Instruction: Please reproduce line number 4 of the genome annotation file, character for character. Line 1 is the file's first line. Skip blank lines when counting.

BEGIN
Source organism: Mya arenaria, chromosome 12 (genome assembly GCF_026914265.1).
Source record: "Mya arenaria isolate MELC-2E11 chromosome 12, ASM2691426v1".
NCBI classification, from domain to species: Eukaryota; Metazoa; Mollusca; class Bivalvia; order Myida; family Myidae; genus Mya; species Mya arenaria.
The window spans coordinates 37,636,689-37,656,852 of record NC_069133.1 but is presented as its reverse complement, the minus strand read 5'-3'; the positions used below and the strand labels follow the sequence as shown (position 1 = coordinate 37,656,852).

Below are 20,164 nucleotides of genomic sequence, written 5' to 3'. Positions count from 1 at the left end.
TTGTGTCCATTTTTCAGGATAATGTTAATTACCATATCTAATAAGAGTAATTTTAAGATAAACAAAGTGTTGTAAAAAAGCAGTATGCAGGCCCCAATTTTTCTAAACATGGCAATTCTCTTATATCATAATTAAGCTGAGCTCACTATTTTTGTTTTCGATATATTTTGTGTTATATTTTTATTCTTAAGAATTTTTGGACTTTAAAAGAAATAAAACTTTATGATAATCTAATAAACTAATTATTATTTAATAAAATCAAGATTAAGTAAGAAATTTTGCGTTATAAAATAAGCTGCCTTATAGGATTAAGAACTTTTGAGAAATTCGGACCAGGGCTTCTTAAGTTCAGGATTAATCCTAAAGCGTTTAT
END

The window spans coordinates 37,636,689-37,656,852 of record NC_069133.1 but is presented as its reverse complement, the minus strand read 5'-3'; the positions used below and the strand labels follow the sequence as shown (position 1 = coordinate 37,656,852).